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field recordings 2013:09:08 17:12:46 – 2013:10:19 14:22:30

Riverhead at the end filled me with a sense of anomie. But not quite. The ugliness of it truly sub urban, and the ugliness of its continuation through developments designed in batches – designed for the market rather than for people to live in, resting on scarifications of an architectural scale and quality: the true architecture of landscape despoliation. And the sound of machines. And trees falling with a vicious crack echoing in the brown armpit of the valley, almost encircled by the eponymous river. And hee-hawing or strafing of men aggressively laughing. The neighbour.

You know, I think of that song lyric – “when I was dead / in Riverhead” – and a corner of sentiment sneaks in. Because Riverhead gave us a lifestyle – and something to hate, which as the Italians are said to say is as important as having something, or someone, to love. So that revisiting these images, there is a strength of purpose in the capture of them – real feeling – which is unlikely to be recaptured in the same way. Somehow John Campbell’s marvelous mouth shining like a solar anus fits – the crack that the light gets in, it really does. Get in.

Riverhead topographically is dominated by the rugby fields. Field recording are also felt. The grounds glowing nightly Soylent green under floodlights. Floodlights that were horrendously expensive to put in and are equally expensive to run. No expense spared. And in the mist maybe a kid is practicing his dodges, duck, dive, and a grown man is stretching his hammies.

Riverhead. Years ago submissions were being solicited – pre-Draft Unitary Plan – for the future development of the town. We all put together some ideas. Dad drew some pictures. We were not optimistic. But down at the 100 year-old hall it was a chance to meet some more locals. Talk about what others envisaged as a vision for the place. Like Auckland itself – which it in fact precedes as the initially projected site for the city – the town turns its back on its natural asset: the river. In Auckland’s case, this is of course the harbour. Was every watery space somehow associated in the colonist planner’s mind with an open sewer? Anyway, the plan we presented was to turn the town to face the river, opening up public walkways along its looping length with shops and eateries and a riverside culture.

It therefore whispers the words ‘another missed opportunity‘ when I see the suburbs tumescent breaking through the skin of the historic town: the dormitory vision of a sleeping skirt for citizens to cling in to. Waiting for their own cancers. Because there has been a slew of cancers recently in the nor’west of Auckland, centring on Kumeu, Huapai, Riverhead. The doctors at the medical centre talk about it.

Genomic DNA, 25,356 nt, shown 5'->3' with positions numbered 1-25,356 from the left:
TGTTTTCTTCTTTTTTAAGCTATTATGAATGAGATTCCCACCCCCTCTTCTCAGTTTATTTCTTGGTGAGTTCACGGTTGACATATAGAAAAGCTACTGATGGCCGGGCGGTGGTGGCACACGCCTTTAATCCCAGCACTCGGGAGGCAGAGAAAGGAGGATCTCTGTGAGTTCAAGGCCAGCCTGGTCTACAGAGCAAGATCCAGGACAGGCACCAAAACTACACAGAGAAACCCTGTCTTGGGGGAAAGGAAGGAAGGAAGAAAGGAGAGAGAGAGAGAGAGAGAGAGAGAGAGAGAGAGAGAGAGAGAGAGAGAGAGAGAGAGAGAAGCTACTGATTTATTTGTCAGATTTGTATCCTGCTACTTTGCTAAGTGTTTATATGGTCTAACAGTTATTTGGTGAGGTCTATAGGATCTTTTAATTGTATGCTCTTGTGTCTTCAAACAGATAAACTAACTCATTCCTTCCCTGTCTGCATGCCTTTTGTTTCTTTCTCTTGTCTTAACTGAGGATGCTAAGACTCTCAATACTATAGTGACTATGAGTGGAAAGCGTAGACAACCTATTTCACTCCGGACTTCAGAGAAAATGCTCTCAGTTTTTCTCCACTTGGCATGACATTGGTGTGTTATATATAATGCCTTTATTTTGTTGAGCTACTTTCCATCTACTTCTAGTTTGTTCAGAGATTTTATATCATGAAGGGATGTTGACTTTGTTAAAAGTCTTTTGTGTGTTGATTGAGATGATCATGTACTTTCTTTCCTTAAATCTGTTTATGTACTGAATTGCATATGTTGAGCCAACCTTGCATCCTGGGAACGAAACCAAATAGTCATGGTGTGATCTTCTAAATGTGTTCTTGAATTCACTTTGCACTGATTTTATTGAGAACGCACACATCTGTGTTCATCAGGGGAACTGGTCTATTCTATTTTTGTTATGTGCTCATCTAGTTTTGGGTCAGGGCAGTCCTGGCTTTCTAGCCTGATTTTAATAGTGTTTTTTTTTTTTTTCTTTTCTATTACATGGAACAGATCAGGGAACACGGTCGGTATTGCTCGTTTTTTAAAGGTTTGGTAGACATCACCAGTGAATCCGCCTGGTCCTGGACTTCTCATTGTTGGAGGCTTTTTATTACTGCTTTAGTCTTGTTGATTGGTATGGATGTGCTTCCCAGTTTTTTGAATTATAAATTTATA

Anomie. And a sadness that if not altogether sweet is not altogether painful.

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society speaks – celebrity roast busters –

and contrary to Margaret Thatcher’s assertion that society does not exist, something seems to have stirred the ashes and provoked a moralising media Hydra. It is a monster that invokes its own monstrosity in naming those it condemns: who are horrible monsters, who leave us crying with rage, who are condemned for crimes without proof of guilt or of innocence apart from that aroused by consensus in the media. They are of course simulacral crimes waving their wands over the waste, simulacral but not fake crimes, crimes the punishment for which insists most fervidly on silencing the perpetrators, in other words, removing them from the consensus they seem to have created and erred against, banning them from participation in the society they gratify by bolstering it in its sodality as contra, as pure shared revenge, resentment, as sharing and liking sharing itself – sharing, that is, its lust to see itself in its own lights as good and just, moral and true. What happens when the monsters speak? but the monsters are chattering now all at once!

Giovanni Tiso, fellow blogger, I salute you! Psychology lecturer, Neville Robertson – who can find boys guilty of rape by intention and then aberrantly claim that outrage at the behaviour is understandable but should also be directed at “the social conditions which helped create it.” [here]

The appearance of the ministers has its wistfully ironic overtones: Police Minister Anna Tolley and Justice Minister Judith Collins simper from under their slap urging “the young female victims of the Roast Busters sex gang to find the courage to come forward and give evidence.” [here] Why? So that justice with the requisite police enforcement – and allocation of resources – can be seen to be done.